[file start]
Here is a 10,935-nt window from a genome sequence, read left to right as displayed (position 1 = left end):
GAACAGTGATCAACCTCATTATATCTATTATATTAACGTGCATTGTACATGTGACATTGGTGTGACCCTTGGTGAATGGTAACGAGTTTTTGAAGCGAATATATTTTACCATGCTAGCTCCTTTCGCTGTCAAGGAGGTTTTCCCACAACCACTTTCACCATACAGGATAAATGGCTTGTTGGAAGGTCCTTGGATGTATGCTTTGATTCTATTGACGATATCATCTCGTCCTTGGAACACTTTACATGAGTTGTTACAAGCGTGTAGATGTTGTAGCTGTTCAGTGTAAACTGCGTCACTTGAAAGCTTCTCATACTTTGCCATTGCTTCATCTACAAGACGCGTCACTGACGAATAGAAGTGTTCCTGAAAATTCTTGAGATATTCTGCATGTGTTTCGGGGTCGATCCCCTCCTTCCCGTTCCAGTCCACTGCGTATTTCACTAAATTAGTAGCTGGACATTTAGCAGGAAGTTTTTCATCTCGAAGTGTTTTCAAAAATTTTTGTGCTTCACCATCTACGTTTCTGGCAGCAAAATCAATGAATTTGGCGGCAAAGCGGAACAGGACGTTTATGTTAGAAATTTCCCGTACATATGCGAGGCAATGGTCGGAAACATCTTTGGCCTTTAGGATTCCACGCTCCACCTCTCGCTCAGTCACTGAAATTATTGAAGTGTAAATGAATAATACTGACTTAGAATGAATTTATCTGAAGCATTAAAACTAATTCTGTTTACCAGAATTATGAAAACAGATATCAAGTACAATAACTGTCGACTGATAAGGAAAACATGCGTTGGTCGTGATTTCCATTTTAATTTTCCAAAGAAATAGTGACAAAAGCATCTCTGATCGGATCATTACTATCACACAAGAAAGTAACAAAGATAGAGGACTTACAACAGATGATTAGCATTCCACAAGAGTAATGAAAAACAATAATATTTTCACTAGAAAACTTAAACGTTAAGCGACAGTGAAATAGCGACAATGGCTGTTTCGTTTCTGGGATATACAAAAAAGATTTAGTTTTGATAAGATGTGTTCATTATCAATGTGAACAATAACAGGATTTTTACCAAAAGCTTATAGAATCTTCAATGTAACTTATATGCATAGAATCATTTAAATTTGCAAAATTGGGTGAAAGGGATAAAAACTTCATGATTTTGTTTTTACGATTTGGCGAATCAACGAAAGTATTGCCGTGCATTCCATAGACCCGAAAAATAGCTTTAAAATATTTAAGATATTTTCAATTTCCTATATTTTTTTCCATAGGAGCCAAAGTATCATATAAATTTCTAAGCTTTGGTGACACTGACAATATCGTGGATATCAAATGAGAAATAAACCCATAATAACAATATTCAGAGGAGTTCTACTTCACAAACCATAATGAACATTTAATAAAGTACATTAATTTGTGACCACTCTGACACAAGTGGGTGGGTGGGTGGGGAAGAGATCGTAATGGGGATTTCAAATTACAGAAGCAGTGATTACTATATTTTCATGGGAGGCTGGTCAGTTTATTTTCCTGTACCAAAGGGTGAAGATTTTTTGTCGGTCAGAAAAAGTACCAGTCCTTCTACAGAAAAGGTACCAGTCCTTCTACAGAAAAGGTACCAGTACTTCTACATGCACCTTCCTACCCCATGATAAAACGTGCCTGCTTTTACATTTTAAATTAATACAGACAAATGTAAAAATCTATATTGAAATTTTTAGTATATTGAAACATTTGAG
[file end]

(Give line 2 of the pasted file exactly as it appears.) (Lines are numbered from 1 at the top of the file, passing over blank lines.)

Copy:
GAACAGTGATCAACCTCATTATATCTATTATATTAACGTGCATTGTACATGTGACATTGGTGTGACCCTTGGTGAATGGTAACGAGTTTTTGAAGCGAATATATTTTACCATGCTAGCTCCTTTCGCTGTCAAGGAGGTTTTCCCACAACCACTTTCACCATACAGGATAAATGGCTTGTTGGAAGGTCCTTGGATGTATGCTTTGATTCTATTGACGATATCATCTCGTCCTTGGAACACTTTACATGAGTTGTTACAAGCGTGTAGATGTTGTAGCTGTTCAGTGTAAACTGCGTCACTTGAAAGCTTCTCATACTTTGCCATTGCTTCATCTACAAGACGCGTCACTGACGAATAGAAGTGTTCCTGAAAATTCTTGAGATATTCTGCATGTGTTTCGGGGTCGATCCCCTCCTTCCCGTTCCAGTCCACTGCGTATTTCACTAAATTAGTAGCTGGACATTTAGCAGGAAGTTTTTCATCTCGAAGTGTTTTCAAAAATTTTTGTGCTTCACCATCTACGTTTCTGGCAGCAAAATCAATGAATTTGGCGGCAAAGCGGAACAGGACGTTTATGTTAGAAATTTCCCGTACATATGCGAGGCAATGGTCGGAAACATCTTTGGCCTTTAGGATTCCACGCTCCACCTCTCGCTCAGTCACTGAAATTATTGAAGTGTAAATGAATAATACTGACTTAGAATGAATTTATCTGAAGCATTAAAACTAATTCTGTTTACCAGAATTATGAAAACAGATATCAAGTACAATAACTGTCGACTGATAAGGAAAACATGCGTTGGTCGTGATTTCCATTTTAATTTTCCAAAGAAATAGTGACAAAAGCATCTCTGATCGGATCATTACTATCACACAAGAAAGTAACAAAGATAGAGGACTTACAACAGATGATTAGCATTCCACAAGAGTAATGAAAAACAATAATATTTTCACTAGAAAACTTAAACGTTAAGCGACAGTGAAATAGCGACAATGGCTGTTTCGTTTCTGGGATATACAAAAAAGATTTAGTTTTGATAAGATGTGTTCATTATCAATGTGAACAATAACAGGATTTTTACCAAAAGCTTATAGAATCTTCAATGTAACTTATATGCATAGAATCATTTAAATTTGCAAAATTGGGTGAAAGGGATAAAAACTTCATGATTTTGTTTTTACGATTTGGCGAATCAACGAAAGTATTGCCGTGCATTCCATAGACCCGAAAAATAGCTTTAAAATATTTAAGATATTTTCAATTTCCTATATTTTTTTCCATAGGAGCCAAAGTATCATATAAATTTCTAAGCTTTGGTGACACTGACAATATCGTGGATATCAAATGAGAAATAAACCCATAATAACAATATTCAGAGGAGTTCTACTTCACAAACCATAATGAACATTTAATAAAGTACATTAATTTGTGACCACTCTGACACAAGTGGGTGGGTGGGTGGGGAAGAGATCGTAATGGGGATTTCAAATTACAGAAGCAGTGATTACTATATTTTCATGGGAGGCTGGTCAGTTTATTTTCCTGTACCAAAGGGTGAAGATTTTTTGTCGGTCAGAAAAAGTACCAGTCCTTCTACAGAAAAGGTACCAGTCCTTCTACAGAAAAGGTACCAGTACTTCTACATGCACCTTCCTACCCCATGATAAAACGTGCCTGCTTTTACATTTTAAATTAATACAGACAAATGTAAAAATCTATATTGAAATTTTTAGTATATTGAAACATTTGAG